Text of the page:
Double Team

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Friday April 4, 1997

     "Double Team" offers a triple-threat trio in Jean-Claude Van Damme, Dennis Rodman and Mickey Rourke plus director Tsui Hark, the hallowed Hong Kong maestro of mayhem, that jump-starts the action-thriller genre, which could use some fresh juice. This is one slam-banger that looks to connect with action fans at home as well as abroad.
     Much is familiar--there seems to be an explosion a minute, for example--but writers Don Jakoby and Paul Mones prove ingenious in maneuvering Van Damme through a secret-agents-can-never-retire plot, and Hark, in his American debut, brings to it a most welcome light touch.
     Best of all, there's plenty of humor along the way, which plays to the strengths of both Rodman, who scores big in his first major screen role, and Hark, expert at combining comedy with endlessly inventive go-for-broke Hong Kong-style action. Gorgeously photographed European locales, principally Rome, are another asset. From Hong Kong, Hark brought another legend, Samo Hung, to serve as special action choreographer, and cinematographer Peter Pau, who shot Hark's hilarious "The Chinese Feast."
     Van Damme thinks he's retired as America's top counter-terrorist to his luxurious South of France villa with his pregnant wife, but we know better. He's yanked back into service to go after super bad guy Rourke and is taking aim at him when Rourke's little son rushes into his father's arms. Van Damme hesitates before shooting, then realizes to his horror that he's killed the child rather than the father.
     A couple of plot twists later, Van Damme teams up with Rodman, playing a CIA operative/Antwerp arms dealer every bit as flamboyant as the basketball star is in his own life. "Who does your hair," Van Damme asks, "Siegfried or Roy?"
     That Van Damme and Rourke are both family men, despite their ruthless trades, lends emotional intensity to the action, while Rodman provides the humor, as well as impressive backup for Van Damme. Rodman is more partner than sidekick, and he and Van Damme form a dynamic duo.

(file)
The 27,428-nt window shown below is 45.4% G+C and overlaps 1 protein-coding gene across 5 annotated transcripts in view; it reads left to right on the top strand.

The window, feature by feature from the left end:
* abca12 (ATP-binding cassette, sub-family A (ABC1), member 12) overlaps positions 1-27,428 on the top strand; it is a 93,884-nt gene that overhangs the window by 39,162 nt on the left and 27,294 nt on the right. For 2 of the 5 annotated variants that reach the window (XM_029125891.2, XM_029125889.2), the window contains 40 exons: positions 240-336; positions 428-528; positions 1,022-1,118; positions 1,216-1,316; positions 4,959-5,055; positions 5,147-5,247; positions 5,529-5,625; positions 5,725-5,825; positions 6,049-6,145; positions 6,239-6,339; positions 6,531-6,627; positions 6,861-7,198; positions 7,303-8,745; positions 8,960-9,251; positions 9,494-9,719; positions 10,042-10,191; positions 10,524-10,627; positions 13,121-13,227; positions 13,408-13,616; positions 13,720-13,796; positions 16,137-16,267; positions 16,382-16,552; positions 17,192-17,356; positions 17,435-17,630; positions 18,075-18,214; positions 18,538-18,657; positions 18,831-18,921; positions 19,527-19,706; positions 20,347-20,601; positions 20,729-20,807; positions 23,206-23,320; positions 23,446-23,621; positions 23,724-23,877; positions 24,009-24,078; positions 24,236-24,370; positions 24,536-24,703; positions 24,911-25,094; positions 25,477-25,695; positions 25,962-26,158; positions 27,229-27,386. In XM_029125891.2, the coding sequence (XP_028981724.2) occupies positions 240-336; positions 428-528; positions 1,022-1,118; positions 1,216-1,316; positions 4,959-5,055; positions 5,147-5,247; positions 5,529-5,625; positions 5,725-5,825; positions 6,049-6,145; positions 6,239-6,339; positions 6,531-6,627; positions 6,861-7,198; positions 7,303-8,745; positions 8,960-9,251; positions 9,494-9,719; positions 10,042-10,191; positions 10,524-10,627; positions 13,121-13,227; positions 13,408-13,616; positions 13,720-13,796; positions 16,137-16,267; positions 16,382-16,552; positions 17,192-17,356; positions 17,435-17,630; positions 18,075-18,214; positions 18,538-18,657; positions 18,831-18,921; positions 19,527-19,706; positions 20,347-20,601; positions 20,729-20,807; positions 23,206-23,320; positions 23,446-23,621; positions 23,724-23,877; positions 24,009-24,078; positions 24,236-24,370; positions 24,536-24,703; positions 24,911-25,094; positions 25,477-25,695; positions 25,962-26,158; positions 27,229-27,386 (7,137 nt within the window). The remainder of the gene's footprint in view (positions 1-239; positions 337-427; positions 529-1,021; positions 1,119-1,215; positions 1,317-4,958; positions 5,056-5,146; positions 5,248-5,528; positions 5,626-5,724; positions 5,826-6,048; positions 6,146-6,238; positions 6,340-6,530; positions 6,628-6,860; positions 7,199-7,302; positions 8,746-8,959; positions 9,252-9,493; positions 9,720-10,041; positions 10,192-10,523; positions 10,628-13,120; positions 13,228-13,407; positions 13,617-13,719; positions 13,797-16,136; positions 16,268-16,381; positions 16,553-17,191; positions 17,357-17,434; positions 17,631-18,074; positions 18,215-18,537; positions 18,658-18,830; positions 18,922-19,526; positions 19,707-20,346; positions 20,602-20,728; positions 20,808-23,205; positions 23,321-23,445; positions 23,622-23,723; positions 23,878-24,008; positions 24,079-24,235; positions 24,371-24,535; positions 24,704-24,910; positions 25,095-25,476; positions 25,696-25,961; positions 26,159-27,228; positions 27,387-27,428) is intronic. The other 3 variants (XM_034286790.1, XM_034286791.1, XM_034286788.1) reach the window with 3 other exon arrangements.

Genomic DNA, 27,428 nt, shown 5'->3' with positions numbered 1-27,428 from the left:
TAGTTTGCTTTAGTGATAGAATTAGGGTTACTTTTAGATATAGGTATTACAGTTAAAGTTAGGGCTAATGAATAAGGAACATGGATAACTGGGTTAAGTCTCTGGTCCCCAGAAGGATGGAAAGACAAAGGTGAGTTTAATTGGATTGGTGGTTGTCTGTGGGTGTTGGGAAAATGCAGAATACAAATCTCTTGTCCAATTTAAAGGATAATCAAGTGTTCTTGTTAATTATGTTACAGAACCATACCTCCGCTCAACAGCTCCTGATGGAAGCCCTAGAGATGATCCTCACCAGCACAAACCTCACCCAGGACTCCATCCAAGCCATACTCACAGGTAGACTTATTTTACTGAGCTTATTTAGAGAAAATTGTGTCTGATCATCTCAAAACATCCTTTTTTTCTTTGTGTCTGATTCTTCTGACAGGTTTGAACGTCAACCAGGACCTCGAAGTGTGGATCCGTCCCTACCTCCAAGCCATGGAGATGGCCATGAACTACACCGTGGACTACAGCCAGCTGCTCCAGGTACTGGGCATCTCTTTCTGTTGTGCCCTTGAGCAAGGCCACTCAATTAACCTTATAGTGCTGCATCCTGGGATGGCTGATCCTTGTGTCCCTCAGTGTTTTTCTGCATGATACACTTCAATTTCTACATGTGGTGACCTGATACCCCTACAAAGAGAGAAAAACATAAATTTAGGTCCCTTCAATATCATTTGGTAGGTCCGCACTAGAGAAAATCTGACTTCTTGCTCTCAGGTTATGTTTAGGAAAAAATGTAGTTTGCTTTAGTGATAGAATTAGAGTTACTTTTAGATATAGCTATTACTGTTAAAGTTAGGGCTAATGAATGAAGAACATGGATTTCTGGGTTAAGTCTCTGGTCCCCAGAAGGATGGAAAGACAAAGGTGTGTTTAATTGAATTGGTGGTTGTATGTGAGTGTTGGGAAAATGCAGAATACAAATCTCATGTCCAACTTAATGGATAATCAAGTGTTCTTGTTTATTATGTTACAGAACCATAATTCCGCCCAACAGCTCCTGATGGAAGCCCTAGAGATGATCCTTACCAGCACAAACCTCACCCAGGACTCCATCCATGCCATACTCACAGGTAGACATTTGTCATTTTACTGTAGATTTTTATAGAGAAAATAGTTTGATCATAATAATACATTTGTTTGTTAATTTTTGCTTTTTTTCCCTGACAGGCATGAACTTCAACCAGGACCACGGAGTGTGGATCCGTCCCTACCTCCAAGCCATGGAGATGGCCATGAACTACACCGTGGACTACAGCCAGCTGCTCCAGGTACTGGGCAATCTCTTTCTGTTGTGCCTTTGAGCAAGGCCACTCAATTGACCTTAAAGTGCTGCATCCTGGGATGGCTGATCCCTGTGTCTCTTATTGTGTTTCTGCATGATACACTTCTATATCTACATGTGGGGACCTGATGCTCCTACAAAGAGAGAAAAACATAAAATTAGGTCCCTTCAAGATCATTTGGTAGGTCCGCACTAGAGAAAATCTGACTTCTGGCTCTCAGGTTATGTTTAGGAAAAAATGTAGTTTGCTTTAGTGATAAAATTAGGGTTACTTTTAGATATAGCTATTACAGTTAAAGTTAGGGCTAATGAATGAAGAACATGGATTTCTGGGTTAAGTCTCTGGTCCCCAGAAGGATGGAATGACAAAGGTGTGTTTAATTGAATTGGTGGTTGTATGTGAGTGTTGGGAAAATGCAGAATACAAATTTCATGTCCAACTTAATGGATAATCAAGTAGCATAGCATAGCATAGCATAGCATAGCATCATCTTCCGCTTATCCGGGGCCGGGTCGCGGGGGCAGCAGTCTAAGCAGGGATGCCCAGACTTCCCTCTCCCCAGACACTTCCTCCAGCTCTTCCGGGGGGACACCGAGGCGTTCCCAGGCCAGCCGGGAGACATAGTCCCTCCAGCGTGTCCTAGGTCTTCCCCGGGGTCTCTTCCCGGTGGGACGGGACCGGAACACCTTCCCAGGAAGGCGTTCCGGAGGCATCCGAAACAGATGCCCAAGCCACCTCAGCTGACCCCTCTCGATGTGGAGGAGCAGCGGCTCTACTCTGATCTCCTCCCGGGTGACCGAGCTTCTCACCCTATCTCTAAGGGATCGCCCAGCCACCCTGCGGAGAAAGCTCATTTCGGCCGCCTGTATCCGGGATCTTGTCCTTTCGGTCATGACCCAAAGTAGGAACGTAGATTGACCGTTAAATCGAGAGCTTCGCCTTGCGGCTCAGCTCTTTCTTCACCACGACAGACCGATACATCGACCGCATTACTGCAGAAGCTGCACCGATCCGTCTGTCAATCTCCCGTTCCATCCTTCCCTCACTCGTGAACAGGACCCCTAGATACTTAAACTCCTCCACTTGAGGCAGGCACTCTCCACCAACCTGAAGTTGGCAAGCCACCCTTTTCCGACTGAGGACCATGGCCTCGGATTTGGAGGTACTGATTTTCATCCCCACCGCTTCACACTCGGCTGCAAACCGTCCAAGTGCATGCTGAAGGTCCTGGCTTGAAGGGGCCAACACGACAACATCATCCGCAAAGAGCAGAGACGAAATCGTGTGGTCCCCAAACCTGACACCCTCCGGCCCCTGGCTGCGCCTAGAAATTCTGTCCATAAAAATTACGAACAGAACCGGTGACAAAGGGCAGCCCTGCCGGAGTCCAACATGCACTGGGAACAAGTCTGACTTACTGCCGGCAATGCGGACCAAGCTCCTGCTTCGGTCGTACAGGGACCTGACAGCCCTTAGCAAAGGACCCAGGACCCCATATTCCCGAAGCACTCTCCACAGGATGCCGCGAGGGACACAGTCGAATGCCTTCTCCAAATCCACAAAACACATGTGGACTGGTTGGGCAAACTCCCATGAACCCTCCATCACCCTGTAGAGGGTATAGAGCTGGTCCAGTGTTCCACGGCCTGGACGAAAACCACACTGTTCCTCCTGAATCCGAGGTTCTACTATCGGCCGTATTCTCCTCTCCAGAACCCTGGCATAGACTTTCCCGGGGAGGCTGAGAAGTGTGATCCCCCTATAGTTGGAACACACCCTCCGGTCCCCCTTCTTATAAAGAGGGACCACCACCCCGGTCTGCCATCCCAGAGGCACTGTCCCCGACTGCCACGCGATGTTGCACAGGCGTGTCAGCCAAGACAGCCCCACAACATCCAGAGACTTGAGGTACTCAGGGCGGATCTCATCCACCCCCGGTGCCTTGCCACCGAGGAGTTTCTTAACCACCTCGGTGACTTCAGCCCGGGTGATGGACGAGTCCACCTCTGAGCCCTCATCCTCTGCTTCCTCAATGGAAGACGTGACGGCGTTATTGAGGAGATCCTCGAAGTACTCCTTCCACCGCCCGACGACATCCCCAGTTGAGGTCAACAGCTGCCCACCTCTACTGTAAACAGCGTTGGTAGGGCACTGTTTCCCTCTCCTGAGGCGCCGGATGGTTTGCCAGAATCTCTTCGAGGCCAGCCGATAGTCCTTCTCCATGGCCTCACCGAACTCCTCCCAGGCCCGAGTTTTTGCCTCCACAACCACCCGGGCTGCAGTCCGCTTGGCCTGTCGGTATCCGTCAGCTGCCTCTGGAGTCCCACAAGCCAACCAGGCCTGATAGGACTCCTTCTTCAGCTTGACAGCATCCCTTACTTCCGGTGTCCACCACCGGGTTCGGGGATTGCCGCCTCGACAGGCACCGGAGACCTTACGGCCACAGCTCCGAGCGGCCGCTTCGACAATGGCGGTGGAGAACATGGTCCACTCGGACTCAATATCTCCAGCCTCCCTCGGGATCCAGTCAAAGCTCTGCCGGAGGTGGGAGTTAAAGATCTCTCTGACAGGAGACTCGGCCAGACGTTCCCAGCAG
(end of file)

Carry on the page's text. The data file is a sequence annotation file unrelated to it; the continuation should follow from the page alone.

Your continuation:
"Double Team" is one of Van Damme's best, and he's the linchpin when all's said and done. Also in his best work in some time, Rourke is a nasty, brooding villain further enraged by the loss of his son. And Rodman is a natural for the movies. He's got a star's wit, personality and presence, and clearly his role has been tailor-made for him. (Amusingly, for much of the picture Rodman wears a well-cut suit, a tie and a fedora--classic attire that makes him look great.)
     All three stars are in shape to the max, with Rourke having beefed himself up considerably. "Double Team" marks Van Damme's third teaming with an ace Hong Kong director--Hark was preceded by John Woo ("Hard Target") and Ringo Lam ("Maximum Risk")-- and it is arguably the most effective.

Double Team, 1997. R, for nonstop action violence. A Columbia Pictures release of a Mandalay Entertainment presentation of a One Story Pictures production. Director Tsui Hark. Producer Moishe Diamant. Executive producers Don Jakoby and David Rodgers. Screenplay by Jakoby and Paul Mones, from a story by Jakoby. Cinematographer Peter Pau. Editor Bill Pankow. Costumes Magali Guidasci. Music Gary Chang. Production designer Marek Dobrowolski. Art director Damien Lanfranchi. Set decorator Christian Calviera. Running time: 1 hour, 30 minutes. Jean-Claude Van Damme as Quinn. Dennis Rodman as Yaz. Mickey Rourke as Stavros.

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